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Kimberley Kinder

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Kimberley Kinder is an Assistant Professor of Urban Planning. Dr. Kinder has degrees in geography, architecture, urban design, and environmental policy. She received her MSc in Geography from the University of Oxford and her PhD in Geography from the University of California, Berkeley. Her research focuses on the social, cultural, and political aspects of urban landscapes. She is the author of two books on the subject and has a third book project under development.

Kinder’s most recent book, DIY Detroit: Making Do in a City without Services (University of Minnesota Press, 2016), explores how residents in Detroit cope with market disinvestment and government contraction by taking charge of abandoned landscapes. Residents sweep public streets, board empty buildings, mow vacant lots, and maintain city parks. They use landscape props to promote neighborhood safety, street-level photographs to advance community interests, and murals and gardens to create landscapes of hope. With the City of Detroit significantly weakened by longstanding fiscal crises, these self-provisioned, spatial interventions are crucial in resident efforts to stabilize blocks and exert social control over their neighborhoods.

Kinder’s first book, The Politics of Urban Water: Changing Waterscapes in Amsterdam (University of Georgia Press, 2015), explores how active residents in Amsterdam deploy waterscapes when rallying around a variety of political concerns. Redeveloped waterfronts are trademark landscapes in many post-industrial cities, and the market logics underlying these investments often dominate scholarly and media debates. However, in Amsterdam, squatters, queers, artists, historians, environmentalists, climatologists, tourists, reporters, and cabinet officials also bring waterscapes to life. Their interventions pull water in new directions, connecting it to political discussions about affordable housing, cultural tolerance, climate change, and national identity. These practices pluralize water as a political actor, bringing rich undercurrents of friction to urban shores.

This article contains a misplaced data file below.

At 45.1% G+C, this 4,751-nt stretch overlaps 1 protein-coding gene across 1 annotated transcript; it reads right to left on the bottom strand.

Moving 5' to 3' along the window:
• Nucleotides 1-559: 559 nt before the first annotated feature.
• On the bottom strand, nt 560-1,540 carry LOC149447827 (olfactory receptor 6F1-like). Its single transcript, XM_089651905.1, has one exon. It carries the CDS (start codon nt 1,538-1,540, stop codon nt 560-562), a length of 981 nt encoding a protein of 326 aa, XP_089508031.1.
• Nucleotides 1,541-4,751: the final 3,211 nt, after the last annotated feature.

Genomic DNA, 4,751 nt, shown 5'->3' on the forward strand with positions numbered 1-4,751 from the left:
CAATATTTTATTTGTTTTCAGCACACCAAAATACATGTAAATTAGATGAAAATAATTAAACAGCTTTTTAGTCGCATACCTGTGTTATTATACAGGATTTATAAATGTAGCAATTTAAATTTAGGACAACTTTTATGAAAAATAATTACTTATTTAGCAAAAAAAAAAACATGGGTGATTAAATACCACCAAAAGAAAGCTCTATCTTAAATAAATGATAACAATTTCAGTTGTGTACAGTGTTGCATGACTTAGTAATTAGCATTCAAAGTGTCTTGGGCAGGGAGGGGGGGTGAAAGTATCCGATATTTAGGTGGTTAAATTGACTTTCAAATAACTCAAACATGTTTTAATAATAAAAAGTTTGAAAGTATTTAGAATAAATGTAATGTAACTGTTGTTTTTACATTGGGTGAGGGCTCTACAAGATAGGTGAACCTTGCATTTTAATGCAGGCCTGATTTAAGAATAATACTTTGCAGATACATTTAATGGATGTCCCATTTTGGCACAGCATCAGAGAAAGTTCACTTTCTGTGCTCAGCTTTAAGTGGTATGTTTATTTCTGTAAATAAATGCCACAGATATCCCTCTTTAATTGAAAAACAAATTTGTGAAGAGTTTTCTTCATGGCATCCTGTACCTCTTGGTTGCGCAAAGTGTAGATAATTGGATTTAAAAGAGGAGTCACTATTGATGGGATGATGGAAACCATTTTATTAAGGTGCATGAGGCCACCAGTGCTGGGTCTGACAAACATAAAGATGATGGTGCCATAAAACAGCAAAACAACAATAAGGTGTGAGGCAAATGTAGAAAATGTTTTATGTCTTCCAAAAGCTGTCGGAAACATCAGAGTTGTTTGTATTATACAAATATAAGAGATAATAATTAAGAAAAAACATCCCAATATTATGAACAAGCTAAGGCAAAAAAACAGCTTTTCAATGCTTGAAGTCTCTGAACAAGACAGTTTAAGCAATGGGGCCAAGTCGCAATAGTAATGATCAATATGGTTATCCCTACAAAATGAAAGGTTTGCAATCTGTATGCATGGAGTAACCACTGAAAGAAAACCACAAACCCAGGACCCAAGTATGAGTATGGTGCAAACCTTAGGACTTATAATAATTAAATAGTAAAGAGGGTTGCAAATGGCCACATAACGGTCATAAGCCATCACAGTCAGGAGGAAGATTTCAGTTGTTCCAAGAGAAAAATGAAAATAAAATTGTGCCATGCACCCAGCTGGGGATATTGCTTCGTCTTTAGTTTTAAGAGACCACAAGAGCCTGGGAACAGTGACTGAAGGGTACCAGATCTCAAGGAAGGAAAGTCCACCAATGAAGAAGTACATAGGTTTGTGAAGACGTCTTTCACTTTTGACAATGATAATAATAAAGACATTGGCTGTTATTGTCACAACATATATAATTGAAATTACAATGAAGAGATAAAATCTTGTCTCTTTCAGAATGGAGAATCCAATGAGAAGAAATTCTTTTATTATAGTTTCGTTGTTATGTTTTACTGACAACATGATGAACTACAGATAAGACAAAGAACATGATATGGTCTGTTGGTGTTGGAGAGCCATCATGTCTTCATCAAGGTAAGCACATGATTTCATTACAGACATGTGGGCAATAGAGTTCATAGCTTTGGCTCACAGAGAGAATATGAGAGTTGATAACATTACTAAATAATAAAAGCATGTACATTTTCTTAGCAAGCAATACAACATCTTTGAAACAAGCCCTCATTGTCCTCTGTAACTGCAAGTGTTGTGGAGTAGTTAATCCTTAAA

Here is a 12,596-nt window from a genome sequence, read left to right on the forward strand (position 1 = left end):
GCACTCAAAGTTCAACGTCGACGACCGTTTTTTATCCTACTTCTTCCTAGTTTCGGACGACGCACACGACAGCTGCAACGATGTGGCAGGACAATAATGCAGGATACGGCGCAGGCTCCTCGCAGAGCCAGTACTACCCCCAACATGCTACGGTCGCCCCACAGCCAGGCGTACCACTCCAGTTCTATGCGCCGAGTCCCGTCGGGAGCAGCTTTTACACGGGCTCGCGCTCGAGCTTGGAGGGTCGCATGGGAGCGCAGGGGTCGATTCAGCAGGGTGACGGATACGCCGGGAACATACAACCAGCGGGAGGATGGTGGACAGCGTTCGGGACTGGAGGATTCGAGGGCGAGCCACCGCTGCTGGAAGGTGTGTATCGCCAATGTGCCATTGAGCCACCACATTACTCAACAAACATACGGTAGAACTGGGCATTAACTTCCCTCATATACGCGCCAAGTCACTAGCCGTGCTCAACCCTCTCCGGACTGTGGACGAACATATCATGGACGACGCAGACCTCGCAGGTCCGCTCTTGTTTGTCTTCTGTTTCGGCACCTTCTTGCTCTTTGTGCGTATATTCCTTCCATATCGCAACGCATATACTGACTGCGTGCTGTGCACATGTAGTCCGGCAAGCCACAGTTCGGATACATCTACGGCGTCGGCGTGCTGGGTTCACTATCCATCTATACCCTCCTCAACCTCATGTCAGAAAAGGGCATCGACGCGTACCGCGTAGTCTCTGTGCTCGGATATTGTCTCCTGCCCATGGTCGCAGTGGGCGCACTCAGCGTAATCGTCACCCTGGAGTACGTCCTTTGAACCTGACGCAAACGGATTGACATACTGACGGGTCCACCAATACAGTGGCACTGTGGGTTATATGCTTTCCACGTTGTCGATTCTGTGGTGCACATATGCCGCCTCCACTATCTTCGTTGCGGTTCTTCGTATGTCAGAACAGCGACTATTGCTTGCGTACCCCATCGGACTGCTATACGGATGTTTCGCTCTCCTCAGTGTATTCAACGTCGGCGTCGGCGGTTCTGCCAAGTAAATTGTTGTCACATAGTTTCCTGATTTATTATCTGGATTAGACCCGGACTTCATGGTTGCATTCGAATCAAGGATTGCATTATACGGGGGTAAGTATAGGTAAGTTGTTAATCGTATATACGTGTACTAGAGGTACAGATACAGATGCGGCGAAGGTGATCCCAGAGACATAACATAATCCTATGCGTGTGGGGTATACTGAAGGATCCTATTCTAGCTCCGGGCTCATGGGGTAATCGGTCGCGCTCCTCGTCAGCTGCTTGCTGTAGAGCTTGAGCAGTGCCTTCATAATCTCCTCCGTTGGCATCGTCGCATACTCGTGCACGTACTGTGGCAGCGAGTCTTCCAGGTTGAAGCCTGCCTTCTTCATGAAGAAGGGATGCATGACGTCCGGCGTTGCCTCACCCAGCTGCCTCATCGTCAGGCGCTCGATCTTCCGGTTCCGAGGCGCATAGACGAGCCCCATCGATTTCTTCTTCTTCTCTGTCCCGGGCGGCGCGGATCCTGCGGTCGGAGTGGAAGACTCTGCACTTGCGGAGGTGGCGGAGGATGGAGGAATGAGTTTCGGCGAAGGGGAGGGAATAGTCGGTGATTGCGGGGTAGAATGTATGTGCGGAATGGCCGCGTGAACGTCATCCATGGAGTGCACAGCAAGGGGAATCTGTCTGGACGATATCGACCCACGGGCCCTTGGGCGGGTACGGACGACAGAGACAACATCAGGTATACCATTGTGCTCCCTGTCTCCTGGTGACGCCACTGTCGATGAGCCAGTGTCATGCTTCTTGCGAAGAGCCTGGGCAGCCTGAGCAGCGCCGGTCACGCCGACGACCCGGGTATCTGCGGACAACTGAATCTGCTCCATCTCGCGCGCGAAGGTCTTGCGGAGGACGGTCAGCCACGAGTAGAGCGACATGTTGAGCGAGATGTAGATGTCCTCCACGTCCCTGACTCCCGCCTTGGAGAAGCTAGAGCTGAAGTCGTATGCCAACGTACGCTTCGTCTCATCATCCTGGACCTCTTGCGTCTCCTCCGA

Kinder’s current research project Infrastructures of Dissent: Place, Text, and Activism in Radical Indie-Bookselling – explores the spatial dimensions of social activism. Across the country, people are mobilizing to defend progressive political ideals, but activism is not evenly distributed. Like flows of capital and chains of migration, activism gets structured into geographic circuits with pathways and hotspots. This project explores how people route social activism in and out of the built environment. Using examples from progressive bookstores, infoshops, and publishing collectives, Kinder analyzes the material, territorial, and symbolic strategies people use to convert retail environments into resources for political engagement. The analysis emphasizes place-making as an activist technique transforming everyday spaces into transformational spaces for empowerment and dissent.